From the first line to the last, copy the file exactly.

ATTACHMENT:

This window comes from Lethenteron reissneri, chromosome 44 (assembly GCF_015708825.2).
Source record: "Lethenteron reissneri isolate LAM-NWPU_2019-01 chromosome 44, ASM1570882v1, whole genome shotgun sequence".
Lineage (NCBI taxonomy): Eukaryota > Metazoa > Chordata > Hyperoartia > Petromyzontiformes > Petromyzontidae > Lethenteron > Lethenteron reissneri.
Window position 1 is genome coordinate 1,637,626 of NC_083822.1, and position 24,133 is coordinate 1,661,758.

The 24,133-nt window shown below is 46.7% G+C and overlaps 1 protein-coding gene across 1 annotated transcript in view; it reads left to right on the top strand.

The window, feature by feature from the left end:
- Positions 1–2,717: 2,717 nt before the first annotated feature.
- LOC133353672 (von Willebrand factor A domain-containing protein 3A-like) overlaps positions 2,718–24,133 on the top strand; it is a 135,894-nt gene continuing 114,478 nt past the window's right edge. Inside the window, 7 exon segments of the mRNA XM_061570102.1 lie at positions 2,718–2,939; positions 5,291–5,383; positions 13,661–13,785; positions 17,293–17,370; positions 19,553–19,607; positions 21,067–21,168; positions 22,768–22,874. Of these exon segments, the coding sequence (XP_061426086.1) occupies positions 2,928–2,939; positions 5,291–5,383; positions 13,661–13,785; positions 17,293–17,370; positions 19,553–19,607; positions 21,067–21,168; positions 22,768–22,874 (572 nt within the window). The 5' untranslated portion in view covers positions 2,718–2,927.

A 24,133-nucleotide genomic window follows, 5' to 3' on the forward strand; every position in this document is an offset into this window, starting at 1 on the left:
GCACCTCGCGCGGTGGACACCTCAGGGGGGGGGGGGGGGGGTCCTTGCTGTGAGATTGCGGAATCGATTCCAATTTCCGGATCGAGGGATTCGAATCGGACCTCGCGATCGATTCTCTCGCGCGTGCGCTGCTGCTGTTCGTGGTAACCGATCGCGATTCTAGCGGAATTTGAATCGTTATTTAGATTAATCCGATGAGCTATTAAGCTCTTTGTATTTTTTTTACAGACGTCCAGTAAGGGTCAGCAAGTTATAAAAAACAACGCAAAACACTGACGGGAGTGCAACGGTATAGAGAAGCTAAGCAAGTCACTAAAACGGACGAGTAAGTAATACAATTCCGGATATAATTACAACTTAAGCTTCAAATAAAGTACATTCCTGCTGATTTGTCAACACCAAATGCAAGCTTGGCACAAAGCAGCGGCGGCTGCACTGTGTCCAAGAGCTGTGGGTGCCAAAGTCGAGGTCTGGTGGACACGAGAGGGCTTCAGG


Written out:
This window comes from Lethenteron reissneri, chromosome 44 (assembly GCF_015708825.2).
Source record: "Lethenteron reissneri isolate LAM-NWPU_2019-01 chromosome 44, ASM1570882v1, whole genome shotgun sequence".
Lineage (NCBI taxonomy): Eukaryota > Metazoa > Chordata > Hyperoartia > Petromyzontiformes > Petromyzontidae > Lethenteron > Lethenteron reissneri.
Window position 1 is genome coordinate 1,637,626 of NC_083822.1, and position 24,133 is coordinate 1,661,758.

The 24,133-nt window shown below is 46.7% G+C and overlaps 1 protein-coding gene across 1 annotated transcript in view; it reads left to right on the top strand.

The window, feature by feature from the left end:
- Positions 1–2,717: 2,717 nt before the first annotated feature.
- LOC133353672 (von Willebrand factor A domain-containing protein 3A-like) overlaps positions 2,718–24,133 on the top strand; it is a 135,894-nt gene continuing 114,478 nt past the window's right edge. Inside the window, 7 exon segments of the mRNA XM_061570102.1 lie at positions 2,718–2,939; positions 5,291–5,383; positions 13,661–13,785; positions 17,293–17,370; positions 19,553–19,607; positions 21,067–21,168; positions 22,768–22,874. Of these exon segments, the coding sequence (XP_061426086.1) occupies positions 2,928–2,939; positions 5,291–5,383; positions 13,661–13,785; positions 17,293–17,370; positions 19,553–19,607; positions 21,067–21,168; positions 22,768–22,874 (572 nt within the window). The 5' untranslated portion in view covers positions 2,718–2,927.

A 24,133-nucleotide genomic window follows, 5' to 3' on the forward strand; every position in this document is an offset into this window, starting at 1 on the left:
GCACCTCGCGCGGTGGACACCTCAGGGGGGGGGGGGGGGGGTCCTTGCTGTGAGATTGCGGAATCGATTCCAATTTCCGGATCGAGGGATTCGAATCGGACCTCGCGATCGATTCTCTCGCGCGTGCGCTGCTGCTGTTCGTGGTAACCGATCGCGATTCTAGCGGAATTTGAATCGTTATTTAGATTAATCCGATGAGCTATTAAGCTCTTTGTATTTTTTTTACAGACGTCCAGTAAGGGTCAGCAAGTTATAAAAAACAACGCAAAACACTGACGGGAGTGCAACGGTATAGAGAAGCTAAGCAAGTCACTAAAACGGACGAGTAAGTAATACAATTCCGGATATAATTACAACTTAAGCTTCAAATAAAGTACATTCCTGCTGATTTGTCAACACCAAATGCAAGCTTGGCACAAAGCAGCGGCGGCTGCACTGTGTCCAAGAGCTGTGGGTGCCAAAGTCGAGGTCTGGTGGACACGAGAGGGCTTCAGG